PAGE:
March is the time of year when organizers coordinate events and activities in this country to raise the general awareness of Deep Vein Thrombosis. This month is the time to give some thought to this unpleasant disease. Deep Vein Thrombosis (DVT) develops when a blood clot forms in one of the major arteries of your arm, leg, pelvis, or thigh.
When a blood clot forms, it can completely or partially block all blood flow to a specific area of the body. This can be extremely dangerous in and of itself, but there could be an even greater danger. If that blood clot becomes dislodged and makes its way toward the heart, it can restrict blood flow from the heart, and trigger a major disaster. Because it can be such a serious issue, it’s important for you to recognize all the potential issues associated with DVT in your elderly loved one.
When to see a doctor
It can sometimes be a difficult decision, making the call on whether or not to see your doctor about a potential DVT situation. If you’re ever in doubt, your rule of thumb should be just to make an appointment for your senior loved one, and have them checked out by the family doctor. In the meantime, it will be important for you to recognize some of the symptoms that are traditionally associated with deep vein thrombosis:
- leg pain such as soreness or cramping, often beginning in the area around the calves and radiating outward.
- swelling in the legs
- a sensation of unusual warmth in whichever leg is affected.
- some kind of unusual coloration on the leg, for instance, red or purple, or any color which is not typical for your skin.
In addition, there are some very pronounced symptoms typically associated with a pulmonary embolism, which can be a life-threatening version of deep vein thrombosis, and these include the following:
- rapid pulse or breathing
- lightheadedness, possibly accompanied by fainting spells
- coughing up blood
- shortness of breath and difficulty with breathing
- chest pain that seems to worsen whenever you cough or when you have to take a deep breath.
If you encounter any of the symptoms associated with a pulmonary embolism, you should act quickly and get your senior loved one to a doctor or even an emergency room as quickly as possible. These are cases where a blood clot may have broken free, traveled through the circulatory system, and come to rest in an area near the heart. This can very quickly become disastrous if you don’t act decisively and quickly.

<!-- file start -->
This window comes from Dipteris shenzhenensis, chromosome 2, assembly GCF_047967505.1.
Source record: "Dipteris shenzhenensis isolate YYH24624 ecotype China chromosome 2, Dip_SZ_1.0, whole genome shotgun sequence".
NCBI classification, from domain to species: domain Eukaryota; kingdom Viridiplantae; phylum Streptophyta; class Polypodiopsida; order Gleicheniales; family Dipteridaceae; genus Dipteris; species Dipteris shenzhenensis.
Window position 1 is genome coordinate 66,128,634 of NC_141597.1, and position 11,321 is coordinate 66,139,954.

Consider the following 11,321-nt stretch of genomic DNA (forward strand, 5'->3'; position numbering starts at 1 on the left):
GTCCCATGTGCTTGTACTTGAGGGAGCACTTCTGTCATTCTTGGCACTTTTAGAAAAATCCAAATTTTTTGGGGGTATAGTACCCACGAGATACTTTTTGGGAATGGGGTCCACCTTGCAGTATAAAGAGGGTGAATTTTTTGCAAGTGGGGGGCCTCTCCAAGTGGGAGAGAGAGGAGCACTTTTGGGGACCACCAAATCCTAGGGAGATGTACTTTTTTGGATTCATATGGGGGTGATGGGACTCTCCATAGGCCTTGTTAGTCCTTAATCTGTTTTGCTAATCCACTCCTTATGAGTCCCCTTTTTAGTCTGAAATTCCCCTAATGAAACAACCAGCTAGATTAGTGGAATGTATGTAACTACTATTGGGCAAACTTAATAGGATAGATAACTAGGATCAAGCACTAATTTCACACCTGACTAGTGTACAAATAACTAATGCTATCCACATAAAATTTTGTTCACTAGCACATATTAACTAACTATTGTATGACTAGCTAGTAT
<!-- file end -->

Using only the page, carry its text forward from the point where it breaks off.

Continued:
Causes of deep vein thrombosis
Blood clots can be caused by anything that causes a disruption in the circulatory system and hinders blood flow. The primary causes of deep vein thrombosis are generally injuries or damage done to a vein through surgery or some kind of injury. It’s also possible for an infection to lead to deep vein thrombosis, and if you have an inflamed area in your legs or arms, this could likewise lead to DVT if the situation persists for an extended timeframe. Here are some of the other risk factors which increase the likelihood that you or your senior loved one might develop deep vein thrombosis:
- Heart failure – this will increase the risk of DVT as well as pulmonary embolisms. People who have heart failure will not have their lungs and heart working as well as they should, and this will make any symptoms much more noticeable.
- Inflammatory bowel disease – anyone with ulcerative colitis or Crohn’s disease will be at an increased risk of developing DVT.
- Age – while DVT can afflict people of all ages, it happens more frequently in those individuals over the age of 60.
- Family history – if anyone in your family has had either DVT or a pulmonary embolism, it increases the likelihood that other family members will develop the same condition.
- Cancer – some cancers release substances into the bloodstream which can cause clotting, and some forms of cancer treatment will also escalate the likelihood of developing blood clots.
- Birth control pills – these will sometimes elevate the likelihood of blood clots forming around your body.
- Being overweight – anyone who is overweight will have increased pressure exerted on the veins of their legs or their pelvis, and become more prone to developing DVT.
- Smoking – smoking has a significant impact on the circulatory system and can cause an increased risk of blood clots and the development of DVT.
- Pregnancy – pregnant women will always have additional pressure exerted on the veins of their legs or their pelvis, and this can continue right up to six weeks after a baby has been born.
- Being sedentary – whenever your legs are inactive for a long period of time, the calf muscles will contract and blood flow will be inhibited. Anyone who sits for a long time, such as on a long road trip or a long airline flight, will have an increased risk of developing DVT. This is also true of people who are on bed rest after surgery.